In part one of this post, I challenged you to take your work with fathers to the next level in “elevate yourself.”
Elevate yourself focused on what you can do personally as a dad or mom to model father involvement.
In this second part, I want to focus on how you can “elevate your community” around father engagement.
The great anthropologist Margaret Meade once said:
“The primary task of every civilization is to teach their young men to be fathers.”
We don’t have to look too far in our communities to see what happens when men abdicate their fathering role or society doesn’t support men in that role (e.g. higher rates of crime and incarceration, poverty, child abuse and neglect). If you see any of these characteristics in your community, there is a looming threat to it.
Here are three things you can do to elevate fatherhood in your community.
First, start with your own organization.
Just as you need to start with self-awareness in elevating yourself, start at home in elevating fatherhood in your community. Specifically, assess the father-friendliness of your organization.
NFI designed the free Father Friendly Check-Up™ assessment tool for that purpose. The results can help you create a father-friendly action plan specific to your organization’s setting and culture. As you increase your father-friendliness, you will establish the credibility your organization needs to talk with other organizations about elevating fatherhood. Only then can you hope to convince other organizations and leaders to join you in addressing your community’s father-friendliness.
Second, recognize you can’t do it alone.
To be effective, you need to collaborate with other leaders. This will allow you to assess complimentary services and resources in partnership with other community partners and, collectively, address more of the critical issues that fathers face in your community than your organization can tackle on its own.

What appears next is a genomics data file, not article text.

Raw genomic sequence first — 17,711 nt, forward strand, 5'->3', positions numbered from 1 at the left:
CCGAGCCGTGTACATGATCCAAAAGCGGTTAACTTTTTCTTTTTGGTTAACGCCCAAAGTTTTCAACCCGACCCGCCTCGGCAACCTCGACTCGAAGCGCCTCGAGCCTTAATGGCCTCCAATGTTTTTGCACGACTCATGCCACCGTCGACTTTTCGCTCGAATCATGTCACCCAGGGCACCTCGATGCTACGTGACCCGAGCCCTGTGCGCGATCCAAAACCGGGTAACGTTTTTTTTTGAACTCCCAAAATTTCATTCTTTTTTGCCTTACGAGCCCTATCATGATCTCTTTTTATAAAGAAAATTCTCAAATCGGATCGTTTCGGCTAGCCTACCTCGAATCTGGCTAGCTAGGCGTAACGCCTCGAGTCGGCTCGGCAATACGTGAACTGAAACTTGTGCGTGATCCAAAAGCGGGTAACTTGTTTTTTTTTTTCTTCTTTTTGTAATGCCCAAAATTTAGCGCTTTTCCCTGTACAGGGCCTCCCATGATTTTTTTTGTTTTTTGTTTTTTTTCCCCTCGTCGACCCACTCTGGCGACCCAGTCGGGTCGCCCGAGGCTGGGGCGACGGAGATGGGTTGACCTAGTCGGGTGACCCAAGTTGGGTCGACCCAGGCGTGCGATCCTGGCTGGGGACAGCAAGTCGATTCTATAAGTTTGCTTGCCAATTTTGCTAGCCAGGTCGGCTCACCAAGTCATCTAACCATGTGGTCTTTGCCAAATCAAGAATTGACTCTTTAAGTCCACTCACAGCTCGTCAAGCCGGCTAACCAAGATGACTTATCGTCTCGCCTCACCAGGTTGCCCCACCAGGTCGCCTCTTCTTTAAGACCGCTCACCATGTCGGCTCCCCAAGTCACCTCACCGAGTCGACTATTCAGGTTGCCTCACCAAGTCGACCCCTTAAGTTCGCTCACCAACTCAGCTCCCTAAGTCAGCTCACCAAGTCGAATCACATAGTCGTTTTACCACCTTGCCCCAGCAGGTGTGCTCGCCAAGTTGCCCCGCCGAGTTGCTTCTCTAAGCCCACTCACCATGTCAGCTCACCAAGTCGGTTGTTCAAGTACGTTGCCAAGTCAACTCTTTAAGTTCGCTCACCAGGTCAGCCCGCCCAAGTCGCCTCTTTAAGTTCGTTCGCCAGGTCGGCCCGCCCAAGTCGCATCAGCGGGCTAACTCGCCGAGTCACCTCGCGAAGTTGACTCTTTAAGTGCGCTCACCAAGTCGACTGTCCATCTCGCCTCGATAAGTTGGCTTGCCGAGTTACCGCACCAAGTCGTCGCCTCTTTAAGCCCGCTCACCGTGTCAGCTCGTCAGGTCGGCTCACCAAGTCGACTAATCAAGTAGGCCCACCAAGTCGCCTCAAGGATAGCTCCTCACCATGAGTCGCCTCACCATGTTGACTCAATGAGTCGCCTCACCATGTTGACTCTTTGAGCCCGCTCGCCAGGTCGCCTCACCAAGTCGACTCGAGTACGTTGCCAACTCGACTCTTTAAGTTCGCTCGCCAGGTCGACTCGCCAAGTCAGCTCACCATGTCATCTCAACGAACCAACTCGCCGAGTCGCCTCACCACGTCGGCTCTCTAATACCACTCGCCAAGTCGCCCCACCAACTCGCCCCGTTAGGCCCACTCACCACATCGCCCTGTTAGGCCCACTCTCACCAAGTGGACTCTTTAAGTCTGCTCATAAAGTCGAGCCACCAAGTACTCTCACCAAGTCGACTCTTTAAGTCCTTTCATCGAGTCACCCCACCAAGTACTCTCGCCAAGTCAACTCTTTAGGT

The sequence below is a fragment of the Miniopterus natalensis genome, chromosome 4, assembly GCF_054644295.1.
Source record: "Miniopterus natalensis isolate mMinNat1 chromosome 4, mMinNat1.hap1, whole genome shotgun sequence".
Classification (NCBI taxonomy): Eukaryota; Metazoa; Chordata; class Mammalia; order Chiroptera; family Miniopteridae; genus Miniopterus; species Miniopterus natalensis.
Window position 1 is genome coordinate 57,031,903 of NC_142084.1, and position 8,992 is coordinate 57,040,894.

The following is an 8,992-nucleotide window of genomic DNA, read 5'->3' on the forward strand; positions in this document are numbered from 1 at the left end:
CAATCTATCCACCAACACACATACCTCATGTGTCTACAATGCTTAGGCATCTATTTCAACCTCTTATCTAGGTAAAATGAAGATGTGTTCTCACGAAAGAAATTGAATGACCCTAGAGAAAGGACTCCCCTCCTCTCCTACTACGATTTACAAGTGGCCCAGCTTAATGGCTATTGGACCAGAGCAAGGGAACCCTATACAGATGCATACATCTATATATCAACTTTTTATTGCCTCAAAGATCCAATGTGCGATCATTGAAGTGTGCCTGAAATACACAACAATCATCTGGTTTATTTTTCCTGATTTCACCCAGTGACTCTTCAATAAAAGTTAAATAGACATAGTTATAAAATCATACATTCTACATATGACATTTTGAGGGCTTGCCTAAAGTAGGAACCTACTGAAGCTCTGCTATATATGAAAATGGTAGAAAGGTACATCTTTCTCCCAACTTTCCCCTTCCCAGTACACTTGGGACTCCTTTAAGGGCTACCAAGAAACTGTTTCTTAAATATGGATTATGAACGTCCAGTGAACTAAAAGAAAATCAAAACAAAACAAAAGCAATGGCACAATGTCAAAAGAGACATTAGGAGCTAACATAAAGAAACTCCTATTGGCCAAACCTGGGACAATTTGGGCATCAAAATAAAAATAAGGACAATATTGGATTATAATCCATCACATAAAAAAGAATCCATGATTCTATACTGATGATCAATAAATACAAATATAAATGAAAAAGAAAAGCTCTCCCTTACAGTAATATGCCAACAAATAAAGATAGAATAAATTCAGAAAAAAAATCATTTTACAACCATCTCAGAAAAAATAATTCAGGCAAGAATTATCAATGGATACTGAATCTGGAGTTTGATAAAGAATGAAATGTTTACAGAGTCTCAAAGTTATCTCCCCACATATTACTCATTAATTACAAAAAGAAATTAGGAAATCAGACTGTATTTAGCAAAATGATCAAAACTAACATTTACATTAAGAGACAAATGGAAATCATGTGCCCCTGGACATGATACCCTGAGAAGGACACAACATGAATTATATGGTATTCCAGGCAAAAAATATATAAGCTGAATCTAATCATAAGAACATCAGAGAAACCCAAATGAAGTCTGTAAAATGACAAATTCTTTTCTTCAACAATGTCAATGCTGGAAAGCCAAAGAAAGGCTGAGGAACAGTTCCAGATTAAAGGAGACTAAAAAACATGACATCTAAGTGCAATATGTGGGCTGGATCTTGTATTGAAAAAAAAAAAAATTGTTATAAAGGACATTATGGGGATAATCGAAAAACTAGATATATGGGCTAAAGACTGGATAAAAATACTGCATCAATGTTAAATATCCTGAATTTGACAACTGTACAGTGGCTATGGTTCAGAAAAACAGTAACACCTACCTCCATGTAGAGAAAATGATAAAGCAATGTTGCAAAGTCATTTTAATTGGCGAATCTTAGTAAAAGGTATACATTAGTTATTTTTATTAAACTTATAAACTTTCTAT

What does collaborating look like? You could, for example speak about responsible fatherhood when you attend community meetings and events attended by other organizations. You could also increase your community’s father-friendliness by providing other organizations with tools, like the Father Friendly Check-Up™, that you’ve found helpful. You could also organize a community coalition dedicated to elevating fatherhood in your community.
Third, you need a systematic process—a framework—to address father absence community-wide.
NFI’s Community Mobilization Approach™ (CMA) is a unique, proven process to help you do that.
NFI staff facilitates the CMA. It gets community leaders invested and involved in mobilizing your community around responsible fatherhood. NFI staff guides your organization (or coalition that your organization might be part of) through three phases that lead to the creation of a multi-sector initiative:
- A Needs and Assets Assessment
- A Leadership Summit on Fatherhood
- Anchoring the Initiative with a Community Action Plan
If you increase your organization’s father-friendliness, collaborate with other community leaders around father engagement, and use systematic process like the CMA, you can have a positive impact on the societal norms around fatherhood throughout your community.
What have you done to elevate fatherhood in your community?
How has that impacted your community?
If you haven’t done anything, why not?